Hypothermia and Workers' Compensation

Working in the natural elements is a common occurrence for many occupations. Other occupations require individuals to work in deep freezers. Hypothermia is a very real danger for many workers that work in a freezing environment. Hypothermia as a result of doing your job has the potential to ruin your life. Would you be able to pay your bills? Do you have enough savings to cover medical bills? There are many benefits available to you through workers’ compensation that may be available to you after an on-the-job injury.

Workers’ Compensation

Every state has laws pertaining to workers’ compensation. Those laws require most employers provide a workers’ compensation insurance policy. These policies are available to employees at no charge. It’s a special type of insurance that acts like a safety net for people who are hurt while on the job. Many of the benefits that worker’s compensation offers are available to employees who are hurt on the job.


Many workers conduct their daily job duties outdoors or in freezers. When a body is in a cold environment for an extended period of time, it must work harder to maintain its normal temperature – 98.6 degrees. Blood vessels are constricted to keep your vital internal organs warm. When this occurs your outer body -- your hands, arms, feet, and legs – receive less blood flow. Your body attempts to keep you warm by causing you to shiver.

If you work in a cold environment, such as in a refrigerated warehouse, you need to be aware of the signs of hypothermia. They may help save your life.

Initial signs of hypothermia:

  • Persistent shivering
  • Bluish lips and fingers
  • Loss of coordination
  • Slurred speech
  • Numbness in hands or feet
  • Rapid heart rate

Signs of moderate hypothermia:

  • Decreased mental awareness
  • Glassy gaze or stare
  • Confusion or irrational behavior
  • Disorientation
  • Poor decision-making
  • Slowed heart rate
  • Slowed breathing

Signs of severe hypothermia:

  • Shivering stops
  • Loss of consciousness
  • Irregular or hard to find pulse
  • Stops breathing

Hypothermia is a medical emergency. An injured worker must be removed from the cold right away. Wet clothing should be removed from an injured employee. Warming should take place on a gradual basis.

Hypothermia is dangerous. It can kill or cause you to suffer permanent damage. You may need to have extremities amputated. The initial cost to treat and the follow up care for hypothermia symptoms can be expensive.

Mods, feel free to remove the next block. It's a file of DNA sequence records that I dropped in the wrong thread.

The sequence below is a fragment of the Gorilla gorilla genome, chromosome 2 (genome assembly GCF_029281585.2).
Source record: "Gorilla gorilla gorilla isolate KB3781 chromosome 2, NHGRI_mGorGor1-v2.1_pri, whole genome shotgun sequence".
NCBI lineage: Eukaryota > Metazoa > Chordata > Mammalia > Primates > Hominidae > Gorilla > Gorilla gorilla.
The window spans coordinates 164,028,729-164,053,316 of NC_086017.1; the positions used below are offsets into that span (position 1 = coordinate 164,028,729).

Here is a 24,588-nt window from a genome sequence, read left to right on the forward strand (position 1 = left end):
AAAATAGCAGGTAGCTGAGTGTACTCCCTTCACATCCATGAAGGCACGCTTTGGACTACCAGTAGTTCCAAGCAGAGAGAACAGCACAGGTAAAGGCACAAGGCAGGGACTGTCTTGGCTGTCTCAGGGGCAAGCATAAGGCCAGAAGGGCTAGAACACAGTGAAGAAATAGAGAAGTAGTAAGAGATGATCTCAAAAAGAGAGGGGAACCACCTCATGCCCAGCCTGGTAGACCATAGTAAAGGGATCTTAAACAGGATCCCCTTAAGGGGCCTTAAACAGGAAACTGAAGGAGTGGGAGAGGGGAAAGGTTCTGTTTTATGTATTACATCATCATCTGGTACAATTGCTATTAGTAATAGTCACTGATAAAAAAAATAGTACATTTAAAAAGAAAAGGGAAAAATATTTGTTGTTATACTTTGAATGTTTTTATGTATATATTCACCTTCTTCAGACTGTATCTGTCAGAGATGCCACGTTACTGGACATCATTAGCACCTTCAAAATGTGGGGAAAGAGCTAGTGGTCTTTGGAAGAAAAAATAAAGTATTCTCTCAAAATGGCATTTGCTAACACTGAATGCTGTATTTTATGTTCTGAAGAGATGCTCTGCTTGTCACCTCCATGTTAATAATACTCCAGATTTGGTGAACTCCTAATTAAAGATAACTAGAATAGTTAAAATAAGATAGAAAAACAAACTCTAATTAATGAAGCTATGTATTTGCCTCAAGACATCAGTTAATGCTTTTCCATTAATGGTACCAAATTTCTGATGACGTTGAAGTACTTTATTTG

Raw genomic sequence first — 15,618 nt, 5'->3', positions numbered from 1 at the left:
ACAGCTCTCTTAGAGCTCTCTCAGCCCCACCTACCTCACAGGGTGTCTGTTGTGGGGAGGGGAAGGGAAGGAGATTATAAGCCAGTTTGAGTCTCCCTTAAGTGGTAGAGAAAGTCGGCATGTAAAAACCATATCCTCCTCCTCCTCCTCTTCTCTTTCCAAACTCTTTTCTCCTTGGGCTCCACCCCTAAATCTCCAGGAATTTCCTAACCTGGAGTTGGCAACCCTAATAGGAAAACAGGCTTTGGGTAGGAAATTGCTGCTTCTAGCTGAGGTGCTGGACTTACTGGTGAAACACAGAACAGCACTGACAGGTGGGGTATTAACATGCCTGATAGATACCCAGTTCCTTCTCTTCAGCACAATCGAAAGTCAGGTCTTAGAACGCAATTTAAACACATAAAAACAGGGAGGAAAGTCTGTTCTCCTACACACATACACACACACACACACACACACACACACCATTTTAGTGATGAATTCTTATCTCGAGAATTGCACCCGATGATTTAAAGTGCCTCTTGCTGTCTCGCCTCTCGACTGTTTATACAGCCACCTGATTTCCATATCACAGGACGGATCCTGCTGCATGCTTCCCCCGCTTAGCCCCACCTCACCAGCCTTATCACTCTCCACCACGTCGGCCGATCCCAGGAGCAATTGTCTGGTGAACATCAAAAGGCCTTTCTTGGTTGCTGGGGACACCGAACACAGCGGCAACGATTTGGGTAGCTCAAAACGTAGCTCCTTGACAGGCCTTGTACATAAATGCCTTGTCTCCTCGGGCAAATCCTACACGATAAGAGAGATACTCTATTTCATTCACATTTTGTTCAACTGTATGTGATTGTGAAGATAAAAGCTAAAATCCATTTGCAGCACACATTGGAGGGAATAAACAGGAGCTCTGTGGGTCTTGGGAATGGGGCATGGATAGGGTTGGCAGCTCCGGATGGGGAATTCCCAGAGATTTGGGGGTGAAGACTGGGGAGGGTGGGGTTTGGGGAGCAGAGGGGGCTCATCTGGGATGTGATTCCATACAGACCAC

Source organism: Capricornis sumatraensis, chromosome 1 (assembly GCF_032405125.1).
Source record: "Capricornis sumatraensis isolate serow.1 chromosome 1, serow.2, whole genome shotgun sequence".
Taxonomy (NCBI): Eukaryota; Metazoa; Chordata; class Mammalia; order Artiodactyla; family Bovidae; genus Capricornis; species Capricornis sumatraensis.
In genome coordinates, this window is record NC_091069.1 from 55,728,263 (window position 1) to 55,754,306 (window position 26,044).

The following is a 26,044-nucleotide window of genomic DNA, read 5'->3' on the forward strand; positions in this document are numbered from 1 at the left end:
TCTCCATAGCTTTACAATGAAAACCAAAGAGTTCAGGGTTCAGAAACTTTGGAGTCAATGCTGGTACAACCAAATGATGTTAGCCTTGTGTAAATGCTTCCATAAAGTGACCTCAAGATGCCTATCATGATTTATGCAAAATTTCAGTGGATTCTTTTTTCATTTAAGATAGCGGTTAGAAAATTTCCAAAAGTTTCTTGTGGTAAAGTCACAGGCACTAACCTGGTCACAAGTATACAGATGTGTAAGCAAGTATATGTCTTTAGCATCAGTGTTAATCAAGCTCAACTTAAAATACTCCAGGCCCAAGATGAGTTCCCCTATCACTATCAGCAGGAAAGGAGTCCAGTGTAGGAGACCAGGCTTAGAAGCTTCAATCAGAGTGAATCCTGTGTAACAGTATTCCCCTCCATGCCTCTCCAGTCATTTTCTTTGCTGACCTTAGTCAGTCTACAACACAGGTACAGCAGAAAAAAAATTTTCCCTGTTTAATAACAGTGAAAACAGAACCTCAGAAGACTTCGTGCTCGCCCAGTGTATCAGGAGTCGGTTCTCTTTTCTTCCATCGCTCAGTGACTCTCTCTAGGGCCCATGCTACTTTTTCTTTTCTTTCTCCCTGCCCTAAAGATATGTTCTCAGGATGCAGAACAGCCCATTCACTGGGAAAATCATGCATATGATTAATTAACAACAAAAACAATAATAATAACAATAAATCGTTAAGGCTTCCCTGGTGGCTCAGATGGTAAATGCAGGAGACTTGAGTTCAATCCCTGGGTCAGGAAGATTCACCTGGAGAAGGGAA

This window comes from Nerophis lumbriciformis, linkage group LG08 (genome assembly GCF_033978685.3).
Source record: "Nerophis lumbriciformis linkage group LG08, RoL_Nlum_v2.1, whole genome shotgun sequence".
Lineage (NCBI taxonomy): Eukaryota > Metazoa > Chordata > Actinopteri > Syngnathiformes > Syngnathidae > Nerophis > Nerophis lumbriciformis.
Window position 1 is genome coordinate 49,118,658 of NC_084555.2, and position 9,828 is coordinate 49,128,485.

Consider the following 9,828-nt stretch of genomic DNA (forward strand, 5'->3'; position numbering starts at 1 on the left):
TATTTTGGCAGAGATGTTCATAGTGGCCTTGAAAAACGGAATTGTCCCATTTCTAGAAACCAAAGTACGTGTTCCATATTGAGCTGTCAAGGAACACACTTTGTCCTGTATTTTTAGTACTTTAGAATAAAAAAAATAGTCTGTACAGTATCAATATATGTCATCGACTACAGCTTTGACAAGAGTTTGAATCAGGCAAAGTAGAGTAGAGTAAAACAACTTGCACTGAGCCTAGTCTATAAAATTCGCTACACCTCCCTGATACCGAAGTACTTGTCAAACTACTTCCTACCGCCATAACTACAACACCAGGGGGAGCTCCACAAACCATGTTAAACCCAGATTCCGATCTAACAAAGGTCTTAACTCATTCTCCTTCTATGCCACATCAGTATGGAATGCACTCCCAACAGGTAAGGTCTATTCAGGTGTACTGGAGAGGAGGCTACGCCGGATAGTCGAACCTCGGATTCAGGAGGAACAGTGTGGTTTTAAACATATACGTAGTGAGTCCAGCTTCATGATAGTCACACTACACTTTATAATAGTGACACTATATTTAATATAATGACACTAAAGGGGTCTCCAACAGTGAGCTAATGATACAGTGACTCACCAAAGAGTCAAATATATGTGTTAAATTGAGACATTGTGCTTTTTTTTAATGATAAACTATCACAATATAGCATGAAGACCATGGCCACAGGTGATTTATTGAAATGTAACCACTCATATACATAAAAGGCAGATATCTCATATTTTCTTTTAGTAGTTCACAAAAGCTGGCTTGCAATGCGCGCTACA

Benefits Available Through Workers’ Compensation

If you have experienced hypothermia while on the job, it’s important that your supervisor is notified immediately. You should consider filing a workers’ compensation claim. Filing a claim can help you get the medical care you need without you paying out of pocket for it.

Assistance with medical costs. Workers’ compensation may be able to help you with the cost of medical care. Workers who experience mild hypothermia may recover without complications. However, those suffering from moderate to severe hypothermia may suffer from permanent damage to the heart, lungs, brain, or other organs. Workers’ compensation may help to cover medical care costs such as hospitalization, surgery, x-rays, MRIs, wheelchairs, and follow-up medical examinations, medications, and any needed therapy.

Help with lost wages. If you are left unable to work due to hypothermia, you may quality for partial compensation of your lost wages. You may also be eligible to receive temporary or permanent disability through workers’ compensation.

Occupational training for a new job. If you have permanent damage because of the hypothermia, you may not be able to return to your former occupation. However, workers’ compensation may provide you with job training to help you get back into the working world.

Protect Your Legal Rights

Hypothermia can be extremely serious. If you file a workers’ compensation claim, you may have questions about your rights or you may be asked to sign something without understanding it. Don’t sign anything. Bring the document and your questions to a workers’ compensation attorney to ensure that you aren’t signing away your legal right to sue and to have all of your questions answered.